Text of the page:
Gamma Gruis

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Gamma Gruis
Diagram showing star positions and boundaries of the Grus constellation and its surroundings
Cercle rouge 100%.svg

Location of γ Gruis (circled) near the center
Observation data
Epoch J2000      Equinox J2000
Constellation Grus
Right ascension 21h 53m 55.72620s[1]
Declination –37° 21′ 53.4790″[1]
Apparent magnitude (V) 3.003[2]
Spectral type B8 III[3]
U−B color index –0.307[2]
B−V color index –0.121[2]
Radial velocity (Rv) –2.1[4] km/s
Proper motion (μ) RA: +98.07[1] mas/yr
Dec.: –13.22[1] mas/yr
Parallax (π) 15.45 ± 0.67[1] mas
Distance 211 ± 9 ly
(65 ± 3 pc)
Radius 4.5[5] R
Temperature 12,520[6] K
Rotational velocity (v sin i) 57[7] km/s
Other designations
γ Gru, CPD−37° 9119, FK5 822, GC 30640, HD 207971, HIP 108085, HR 8353, SAO 213374.[8]
Database references

Gamma Gruis (Gamma Gru, γ Gruis, γ Gru) is a star in the southern constellation of Grus. It is known as Al Dhanab, "the Tail (of the constellation of the Southern Fish)"[9] and once belonged to the Ptolemaic constellation Piscis Austrinus. With an apparent visual magnitude of 3.0,[2] it is the third-brightest star in the constellation.

In Chinese, 敗臼 (Bài Jiù), meaning Decayed Mortar, refers to an asterism consisting of γ Gruis, λ Gruis, γ Piscis Austrini and 19 Piscis Austrini.[10] Consequently, γ Gruis itself is known as 敗臼一 (Bài Jiù yī, English: the First Star of Decayed Mortar.)[11]

Based upon parallax measurements, this star is located at a distance of roughly 211 light-years (65 parsecs) from Earth.[1] Analysis of the spectrum shows it to match a stellar classification of B8 III,[3] with the luminosity class of III indicating this is a giant star that has exhausted the supply of hydrogen at its core and evolved away from the main sequence. The luminosity of Gamma Gruis is around 390 times that of the Sun, with a significant portion of the energy emission being in the ultraviolet.[12] Its outer envelope has an effective temperature of 12,520 K,[6] which give the star a blue-white hue. Gamma Gruis is rotating relatively rapidly with a projected rotational velocity of 57 km s−1.[7] By way of comparison, the Sun has an azimuthal velocity along its equator of just 2 km s−1.

Based upon analysis of data collected during the Hipparcos mission, this star may have a proper motion companion that is causing gravitational perturbation of Gamma Gruis.[13]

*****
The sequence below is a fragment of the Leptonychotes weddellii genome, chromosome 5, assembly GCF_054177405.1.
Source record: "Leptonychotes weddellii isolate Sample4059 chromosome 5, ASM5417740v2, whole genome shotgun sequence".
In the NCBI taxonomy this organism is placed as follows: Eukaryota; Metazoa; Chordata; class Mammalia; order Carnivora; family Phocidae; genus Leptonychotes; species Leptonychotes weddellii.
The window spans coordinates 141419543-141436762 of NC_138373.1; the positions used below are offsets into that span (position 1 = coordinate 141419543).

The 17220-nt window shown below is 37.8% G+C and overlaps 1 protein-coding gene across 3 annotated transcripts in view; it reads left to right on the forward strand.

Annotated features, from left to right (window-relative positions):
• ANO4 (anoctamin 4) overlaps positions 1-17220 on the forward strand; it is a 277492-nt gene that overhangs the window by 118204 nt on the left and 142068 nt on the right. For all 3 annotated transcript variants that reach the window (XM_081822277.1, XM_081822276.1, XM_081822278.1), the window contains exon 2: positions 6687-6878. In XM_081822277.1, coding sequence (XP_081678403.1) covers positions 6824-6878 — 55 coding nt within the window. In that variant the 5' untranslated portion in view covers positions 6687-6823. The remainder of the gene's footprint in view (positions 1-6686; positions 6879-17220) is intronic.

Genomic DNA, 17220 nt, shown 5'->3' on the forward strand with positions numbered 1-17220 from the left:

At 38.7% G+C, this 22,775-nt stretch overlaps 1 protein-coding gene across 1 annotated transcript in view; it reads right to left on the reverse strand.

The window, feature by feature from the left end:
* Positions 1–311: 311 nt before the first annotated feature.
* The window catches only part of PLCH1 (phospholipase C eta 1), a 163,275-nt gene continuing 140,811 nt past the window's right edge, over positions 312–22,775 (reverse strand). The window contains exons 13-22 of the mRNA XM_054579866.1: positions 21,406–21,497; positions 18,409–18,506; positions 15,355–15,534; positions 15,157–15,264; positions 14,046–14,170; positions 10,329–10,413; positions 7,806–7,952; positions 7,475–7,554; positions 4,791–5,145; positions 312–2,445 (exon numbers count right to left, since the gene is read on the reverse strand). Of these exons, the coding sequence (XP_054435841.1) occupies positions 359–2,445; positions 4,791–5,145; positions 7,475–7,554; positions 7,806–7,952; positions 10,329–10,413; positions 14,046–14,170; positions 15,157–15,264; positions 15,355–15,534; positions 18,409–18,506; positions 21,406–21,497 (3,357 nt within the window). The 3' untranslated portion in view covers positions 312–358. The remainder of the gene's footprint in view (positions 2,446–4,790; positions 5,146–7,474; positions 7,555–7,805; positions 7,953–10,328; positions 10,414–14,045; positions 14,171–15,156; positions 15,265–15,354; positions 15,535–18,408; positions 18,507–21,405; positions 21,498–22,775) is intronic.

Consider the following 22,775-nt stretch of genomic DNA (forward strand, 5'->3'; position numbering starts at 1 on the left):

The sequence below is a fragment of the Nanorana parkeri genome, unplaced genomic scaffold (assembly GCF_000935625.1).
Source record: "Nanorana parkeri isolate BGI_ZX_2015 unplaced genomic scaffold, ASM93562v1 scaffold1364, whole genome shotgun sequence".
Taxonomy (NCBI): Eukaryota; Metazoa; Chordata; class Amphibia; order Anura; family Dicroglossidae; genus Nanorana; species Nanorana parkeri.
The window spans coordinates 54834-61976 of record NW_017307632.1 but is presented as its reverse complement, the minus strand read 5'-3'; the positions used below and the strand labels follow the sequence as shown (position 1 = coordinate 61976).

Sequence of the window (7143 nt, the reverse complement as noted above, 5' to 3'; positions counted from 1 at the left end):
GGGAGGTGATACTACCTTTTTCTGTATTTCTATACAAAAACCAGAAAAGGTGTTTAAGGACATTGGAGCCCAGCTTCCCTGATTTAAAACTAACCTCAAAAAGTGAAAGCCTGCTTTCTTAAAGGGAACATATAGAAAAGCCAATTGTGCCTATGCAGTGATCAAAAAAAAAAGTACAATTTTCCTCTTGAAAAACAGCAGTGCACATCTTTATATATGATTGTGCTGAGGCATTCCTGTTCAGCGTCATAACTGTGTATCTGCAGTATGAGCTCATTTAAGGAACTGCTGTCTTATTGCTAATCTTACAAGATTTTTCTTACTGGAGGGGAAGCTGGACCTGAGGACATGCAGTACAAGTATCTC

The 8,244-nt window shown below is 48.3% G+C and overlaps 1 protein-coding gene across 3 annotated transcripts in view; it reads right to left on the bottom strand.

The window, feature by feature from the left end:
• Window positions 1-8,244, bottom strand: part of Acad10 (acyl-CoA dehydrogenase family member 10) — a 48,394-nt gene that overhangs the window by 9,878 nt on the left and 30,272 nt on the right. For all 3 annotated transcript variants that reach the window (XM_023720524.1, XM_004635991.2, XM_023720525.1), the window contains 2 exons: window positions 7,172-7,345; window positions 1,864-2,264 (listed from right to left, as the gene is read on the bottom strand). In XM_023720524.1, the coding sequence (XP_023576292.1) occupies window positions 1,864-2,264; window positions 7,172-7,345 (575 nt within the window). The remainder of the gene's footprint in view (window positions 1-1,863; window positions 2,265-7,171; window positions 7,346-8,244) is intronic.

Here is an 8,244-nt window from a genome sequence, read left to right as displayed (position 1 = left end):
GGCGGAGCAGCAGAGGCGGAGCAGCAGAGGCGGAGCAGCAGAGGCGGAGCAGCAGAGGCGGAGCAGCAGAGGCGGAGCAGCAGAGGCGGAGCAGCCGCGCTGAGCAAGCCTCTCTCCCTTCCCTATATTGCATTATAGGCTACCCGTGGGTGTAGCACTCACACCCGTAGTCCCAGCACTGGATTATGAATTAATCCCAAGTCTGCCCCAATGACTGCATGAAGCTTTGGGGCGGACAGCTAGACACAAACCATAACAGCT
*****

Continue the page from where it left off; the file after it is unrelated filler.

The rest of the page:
See also[edit]


  1. ^ a b c d e f van Leeuwen, F. (November 2007), "Validation of the new Hipparcos reduction", Astronomy and Astrophysics, 474 (2): 653–664, arXiv:0708.1752Freely accessible, Bibcode:2007A&A...474..653V, doi:10.1051/0004-6361:20078357 
  2. ^ a b c d Gutierrez-Moreno, Adelina; et al. (1966). "A System of photometric standards". 1. Publicaciones Universidad de Chile, Department de Astronomy: 1–17. Bibcode:1966PDAUC...1....1G. 
  3. ^ a b Houk, Nancy (1979), Michigan catalogue of two-dimensional spectral types for the HD stars, 3, Ann Arbor, Michigan: Dept. of Astronomy, University of Michigan, 
  4. ^ Wilson, R. E. (1953). General Catalogue of Stellar Radial Velocities. Carnegie Institute of Washington D.C. Bibcode:1953GCRV..C......0W. 
  5. ^ Underhill, A. B.; et al. (November 1979), "Effective temperatures, angular diameters, distances and linear radii for 160 O and B stars", Monthly Notices of the Royal Astronomical Society, 189: 601–605, Bibcode:1979MNRAS.189..601U, doi:10.1093/mnras/189.3.601 
  6. ^ a b Zorec, J.; et al. (July 2009), "Fundamental parameters of B supergiants from the BCD system. I. Calibration of the (λ_1, D) parameters into Teff", Astronomy and Astrophysics, 501 (1): 297–320, arXiv:0903.5134Freely accessible, Bibcode:2009A&A...501..297Z, doi:10.1051/0004-6361/200811147 
  7. ^ a b Royer, F.; et al. (2002), "Rotational velocities of A-type stars in the northern hemisphere. II. Measurement of v sin i in the northern hemisphere", Astronomy and Astrophysics, 393 (3): 897–911, arXiv:astro-ph/0205255Freely accessible, Bibcode:2002A&A...393..897R, doi:10.1051/0004-6361:20020943 
  8. ^ "HD 207971 -- Star", SIMBAD Astronomical Database, Centre de Données astronomiques de Strasbourg, retrieved 2007-03-30 
  9. ^ Allen, R. H. (1963), Star Names: Their Lore and Meaning (Reprint ed.), New York, NY: Dover Publications Inc., p. 238, ISBN 0-486-21079-0 
  10. ^ (Chinese) 中國星座神話, written by 陳久金. Published by 台灣書房出版有限公司, 2005, ISBN 978-986-7332-25-7.
  11. ^ (Chinese) AEEA (Activities of Exhibition and Education in Astronomy) 天文教育資訊網 2006 年 7 月 5 日
  12. ^ Kaler, James B., "AL DHANAB (Gamma Gruis)", Stars, University of Illinois, retrieved 2012-02-11 
  13. ^ Frankowski, A.; Jancart, S.; Jorissen, A. (March 2007), "Proper-motion binaries in the Hipparcos catalogue. Comparison with radial velocity data", Astronomy and Astrophysics, 464 (1): 377–392, arXiv:astro-ph/0612449Freely accessible, Bibcode:2007A&A...464..377F, doi:10.1051/0004-6361:20065526